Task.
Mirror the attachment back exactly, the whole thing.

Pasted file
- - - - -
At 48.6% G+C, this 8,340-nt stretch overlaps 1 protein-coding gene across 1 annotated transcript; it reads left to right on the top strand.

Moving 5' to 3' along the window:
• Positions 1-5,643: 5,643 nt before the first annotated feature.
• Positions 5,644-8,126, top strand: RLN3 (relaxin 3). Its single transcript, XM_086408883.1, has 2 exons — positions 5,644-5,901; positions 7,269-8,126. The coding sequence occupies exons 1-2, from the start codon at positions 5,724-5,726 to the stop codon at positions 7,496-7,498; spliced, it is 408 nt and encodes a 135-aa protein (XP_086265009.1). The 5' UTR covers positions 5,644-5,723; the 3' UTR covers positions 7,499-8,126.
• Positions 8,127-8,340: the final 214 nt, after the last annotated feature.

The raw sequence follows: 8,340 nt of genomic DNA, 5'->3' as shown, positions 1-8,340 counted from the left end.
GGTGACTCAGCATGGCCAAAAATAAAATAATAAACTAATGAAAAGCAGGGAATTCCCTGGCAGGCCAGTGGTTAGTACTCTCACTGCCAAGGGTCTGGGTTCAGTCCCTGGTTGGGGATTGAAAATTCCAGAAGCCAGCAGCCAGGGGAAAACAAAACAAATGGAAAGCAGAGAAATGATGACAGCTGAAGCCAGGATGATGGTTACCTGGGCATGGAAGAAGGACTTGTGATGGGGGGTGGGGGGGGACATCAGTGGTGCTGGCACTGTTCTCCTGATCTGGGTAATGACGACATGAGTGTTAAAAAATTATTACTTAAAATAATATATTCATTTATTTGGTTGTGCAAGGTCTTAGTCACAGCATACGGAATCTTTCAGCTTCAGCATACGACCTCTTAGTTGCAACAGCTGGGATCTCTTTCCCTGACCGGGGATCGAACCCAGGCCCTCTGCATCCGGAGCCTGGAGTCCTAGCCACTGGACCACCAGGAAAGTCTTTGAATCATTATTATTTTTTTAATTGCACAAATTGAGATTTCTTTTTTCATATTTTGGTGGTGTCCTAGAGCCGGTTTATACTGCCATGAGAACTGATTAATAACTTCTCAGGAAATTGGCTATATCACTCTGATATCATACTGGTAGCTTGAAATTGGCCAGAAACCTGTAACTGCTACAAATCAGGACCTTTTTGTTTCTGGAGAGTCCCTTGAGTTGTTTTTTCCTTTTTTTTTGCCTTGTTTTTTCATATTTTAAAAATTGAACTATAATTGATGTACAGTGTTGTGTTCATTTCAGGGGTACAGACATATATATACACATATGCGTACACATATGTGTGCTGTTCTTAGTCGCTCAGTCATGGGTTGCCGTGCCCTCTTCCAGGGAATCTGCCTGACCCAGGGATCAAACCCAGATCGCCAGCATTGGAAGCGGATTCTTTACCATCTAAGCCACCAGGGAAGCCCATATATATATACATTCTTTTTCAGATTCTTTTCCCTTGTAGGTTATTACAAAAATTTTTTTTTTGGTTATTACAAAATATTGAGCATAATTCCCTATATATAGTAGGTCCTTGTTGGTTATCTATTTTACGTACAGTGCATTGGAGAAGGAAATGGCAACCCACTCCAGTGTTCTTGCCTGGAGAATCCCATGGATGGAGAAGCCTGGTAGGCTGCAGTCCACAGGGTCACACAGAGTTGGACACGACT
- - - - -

At 48.6% G+C, this 8,340-nt stretch overlaps 1 protein-coding gene across 1 annotated transcript; it reads left to right on the top strand.

Moving 5' to 3' along the window:
• Positions 1-5,643: 5,643 nt before the first annotated feature.
• Positions 5,644-8,126, top strand: RLN3 (relaxin 3). Its single transcript, XM_086408883.1, has 2 exons — positions 5,644-5,901; positions 7,269-8,126. The coding sequence occupies exons 1-2, from the start codon at positions 5,724-5,726 to the stop codon at positions 7,496-7,498; spliced, it is 408 nt and encodes a 135-aa protein (XP_086265009.1). The 5' UTR covers positions 5,644-5,723; the 3' UTR covers positions 7,499-8,126.
• Positions 8,127-8,340: the final 214 nt, after the last annotated feature.

The raw sequence follows: 8,340 nt of genomic DNA, 5'->3' as shown, positions 1-8,340 counted from the left end.
GGTGACTCAGCATGGCCAAAAATAAAATAATAAACTAATGAAAAGCAGGGAATTCCCTGGCAGGCCAGTGGTTAGTACTCTCACTGCCAAGGGTCTGGGTTCAGTCCCTGGTTGGGGATTGAAAATTCCAGAAGCCAGCAGCCAGGGGAAAACAAAACAAATGGAAAGCAGAGAAATGATGACAGCTGAAGCCAGGATGATGGTTACCTGGGCATGGAAGAAGGACTTGTGATGGGGGGTGGGGGGGGACATCAGTGGTGCTGGCACTGTTCTCCTGATCTGGGTAATGACGACATGAGTGTTAAAAAATTATTACTTAAAATAATATATTCATTTATTTGGTTGTGCAAGGTCTTAGTCACAGCATACGGAATCTTTCAGCTTCAGCATACGACCTCTTAGTTGCAACAGCTGGGATCTCTTTCCCTGACCGGGGATCGAACCCAGGCCCTCTGCATCCGGAGCCTGGAGTCCTAGCCACTGGACCACCAGGAAAGTCTTTGAATCATTATTATTTTTTTAATTGCACAAATTGAGATTTCTTTTTTCATATTTTGGTGGTGTCCTAGAGCCGGTTTATACTGCCATGAGAACTGATTAATAACTTCTCAGGAAATTGGCTATATCACTCTGATATCATACTGGTAGCTTGAAATTGGCCAGAAACCTGTAACTGCTACAAATCAGGACCTTTTTGTTTCTGGAGAGTCCCTTGAGTTGTTTTTTCCTTTTTTTTTGCCTTGTTTTTTCATATTTTAAAAATTGAACTATAATTGATGTACAGTGTTGTGTTCATTTCAGGGGTACAGACATATATATACACATATGCGTACACATATGTGTGCTGTTCTTAGTCGCTCAGTCATGGGTTGCCGTGCCCTCTTCCAGGGAATCTGCCTGACCCAGGGATCAAACCCAGATCGCCAGCATTGGAAGCGGATTCTTTACCATCTAAGCCACCAGGGAAGCCCATATATATATACATTCTTTTTCAGATTCTTTTCCCTTGTAGGTTATTACAAAAATTTTTTTTTTGGTTATTACAAAATATTGAGCATAATTCCCTATATATAGTAGGTCCTTGTTGGTTATCTATTTTACGTACAGTGCATTGGAGAAGGAAATGGCAACCCACTCCAGTGTTCTTGCCTGGAGAATCCCATGGATGGAGAAGCCTGGTAGGCTGCAGTCCACAGGGTCACACAGAGTTGGACACGACT